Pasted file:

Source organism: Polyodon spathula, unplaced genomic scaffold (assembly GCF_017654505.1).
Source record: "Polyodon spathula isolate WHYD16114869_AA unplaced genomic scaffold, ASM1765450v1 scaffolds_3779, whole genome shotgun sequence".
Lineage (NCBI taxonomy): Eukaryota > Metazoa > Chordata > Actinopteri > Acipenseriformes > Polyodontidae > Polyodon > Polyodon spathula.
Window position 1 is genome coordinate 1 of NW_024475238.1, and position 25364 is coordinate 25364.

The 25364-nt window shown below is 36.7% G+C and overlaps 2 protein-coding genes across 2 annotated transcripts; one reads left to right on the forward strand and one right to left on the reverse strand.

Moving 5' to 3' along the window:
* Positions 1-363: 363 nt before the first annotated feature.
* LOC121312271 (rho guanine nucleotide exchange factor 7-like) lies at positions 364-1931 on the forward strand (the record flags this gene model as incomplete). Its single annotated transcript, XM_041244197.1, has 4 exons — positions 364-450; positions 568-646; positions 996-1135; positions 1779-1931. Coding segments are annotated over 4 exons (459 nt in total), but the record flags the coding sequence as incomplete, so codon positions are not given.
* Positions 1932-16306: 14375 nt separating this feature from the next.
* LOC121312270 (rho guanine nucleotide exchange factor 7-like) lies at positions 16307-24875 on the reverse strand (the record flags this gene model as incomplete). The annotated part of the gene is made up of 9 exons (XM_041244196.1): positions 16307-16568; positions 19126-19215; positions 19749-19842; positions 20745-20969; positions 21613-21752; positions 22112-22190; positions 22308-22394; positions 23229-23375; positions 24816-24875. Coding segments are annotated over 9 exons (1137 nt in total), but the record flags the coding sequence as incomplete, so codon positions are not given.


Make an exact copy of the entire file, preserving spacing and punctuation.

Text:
Source organism: Polyodon spathula, unplaced genomic scaffold (assembly GCF_017654505.1).
Source record: "Polyodon spathula isolate WHYD16114869_AA unplaced genomic scaffold, ASM1765450v1 scaffolds_3779, whole genome shotgun sequence".
Lineage (NCBI taxonomy): Eukaryota > Metazoa > Chordata > Actinopteri > Acipenseriformes > Polyodontidae > Polyodon > Polyodon spathula.
Window position 1 is genome coordinate 1 of NW_024475238.1, and position 25364 is coordinate 25364.

The 25364-nt window shown below is 36.7% G+C and overlaps 2 protein-coding genes across 2 annotated transcripts; one reads left to right on the forward strand and one right to left on the reverse strand.

Moving 5' to 3' along the window:
* Positions 1-363: 363 nt before the first annotated feature.
* LOC121312271 (rho guanine nucleotide exchange factor 7-like) lies at positions 364-1931 on the forward strand (the record flags this gene model as incomplete). Its single annotated transcript, XM_041244197.1, has 4 exons — positions 364-450; positions 568-646; positions 996-1135; positions 1779-1931. Coding segments are annotated over 4 exons (459 nt in total), but the record flags the coding sequence as incomplete, so codon positions are not given.
* Positions 1932-16306: 14375 nt separating this feature from the next.
* LOC121312270 (rho guanine nucleotide exchange factor 7-like) lies at positions 16307-24875 on the reverse strand (the record flags this gene model as incomplete). The annotated part of the gene is made up of 9 exons (XM_041244196.1): positions 16307-16568; positions 19126-19215; positions 19749-19842; positions 20745-20969; positions 21613-21752; positions 22112-22190; positions 22308-22394; positions 23229-23375; positions 24816-24875. Coding segments are annotated over 9 exons (1137 nt in total), but the record flags the coding sequence as incomplete, so codon positions are not given.